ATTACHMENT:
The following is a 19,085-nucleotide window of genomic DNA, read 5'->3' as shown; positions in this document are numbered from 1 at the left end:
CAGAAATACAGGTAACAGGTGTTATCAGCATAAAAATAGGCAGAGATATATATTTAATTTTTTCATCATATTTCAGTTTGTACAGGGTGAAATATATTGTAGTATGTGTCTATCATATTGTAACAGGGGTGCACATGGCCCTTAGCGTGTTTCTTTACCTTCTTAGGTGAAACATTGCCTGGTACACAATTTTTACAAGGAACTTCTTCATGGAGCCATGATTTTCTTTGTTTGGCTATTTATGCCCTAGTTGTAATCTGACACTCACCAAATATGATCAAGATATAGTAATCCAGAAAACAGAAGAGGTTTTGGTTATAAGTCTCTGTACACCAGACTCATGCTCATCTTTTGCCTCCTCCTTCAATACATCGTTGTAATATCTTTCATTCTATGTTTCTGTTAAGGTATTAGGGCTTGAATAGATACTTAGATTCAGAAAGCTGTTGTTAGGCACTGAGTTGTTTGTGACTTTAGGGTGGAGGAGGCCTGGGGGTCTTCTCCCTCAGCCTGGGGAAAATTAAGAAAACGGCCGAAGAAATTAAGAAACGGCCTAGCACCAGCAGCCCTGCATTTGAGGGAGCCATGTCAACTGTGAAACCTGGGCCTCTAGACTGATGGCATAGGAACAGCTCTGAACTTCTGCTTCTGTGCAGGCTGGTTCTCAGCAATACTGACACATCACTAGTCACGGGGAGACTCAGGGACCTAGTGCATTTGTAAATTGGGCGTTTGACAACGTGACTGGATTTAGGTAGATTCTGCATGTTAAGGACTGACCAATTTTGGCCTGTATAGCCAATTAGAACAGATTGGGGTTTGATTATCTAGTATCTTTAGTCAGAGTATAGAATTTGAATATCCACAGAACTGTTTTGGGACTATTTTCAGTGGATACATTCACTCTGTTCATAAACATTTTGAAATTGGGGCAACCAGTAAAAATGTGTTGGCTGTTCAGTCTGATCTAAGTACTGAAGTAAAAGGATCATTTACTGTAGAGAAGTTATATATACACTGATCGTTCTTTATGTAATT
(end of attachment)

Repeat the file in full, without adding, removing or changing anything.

The following is a 19,085-nucleotide window of genomic DNA, read 5'->3' as shown; positions in this document are numbered from 1 at the left end:
CAGAAATACAGGTAACAGGTGTTATCAGCATAAAAATAGGCAGAGATATATATTTAATTTTTTCATCATATTTCAGTTTGTACAGGGTGAAATATATTGTAGTATGTGTCTATCATATTGTAACAGGGGTGCACATGGCCCTTAGCGTGTTTCTTTACCTTCTTAGGTGAAACATTGCCTGGTACACAATTTTTACAAGGAACTTCTTCATGGAGCCATGATTTTCTTTGTTTGGCTATTTATGCCCTAGTTGTAATCTGACACTCACCAAATATGATCAAGATATAGTAATCCAGAAAACAGAAGAGGTTTTGGTTATAAGTCTCTGTACACCAGACTCATGCTCATCTTTTGCCTCCTCCTTCAATACATCGTTGTAATATCTTTCATTCTATGTTTCTGTTAAGGTATTAGGGCTTGAATAGATACTTAGATTCAGAAAGCTGTTGTTAGGCACTGAGTTGTTTGTGACTTTAGGGTGGAGGAGGCCTGGGGGTCTTCTCCCTCAGCCTGGGGAAAATTAAGAAAACGGCCGAAGAAATTAAGAAACGGCCTAGCACCAGCAGCCCTGCATTTGAGGGAGCCATGTCAACTGTGAAACCTGGGCCTCTAGACTGATGGCATAGGAACAGCTCTGAACTTCTGCTTCTGTGCAGGCTGGTTCTCAGCAATACTGACACATCACTAGTCACGGGGAGACTCAGGGACCTAGTGCATTTGTAAATTGGGCGTTTGACAACGTGACTGGATTTAGGTAGATTCTGCATGTTAAGGACTGACCAATTTTGGCCTGTATAGCCAATTAGAACAGATTGGGGTTTGATTATCTAGTATCTTTAGTCAGAGTATAGAATTTGAATATCCACAGAACTGTTTTGGGACTATTTTCAGTGGATACATTCACTCTGTTCATAAACATTTTGAAATTGGGGCAACCAGTAAAAATGTGTTGGCTGTTCAGTCTGATCTAAGTACTGAAGTAAAAGGATCATTTACTGTAGAGAAGTTATATATACACTGATCGTTCTTTATGTAATT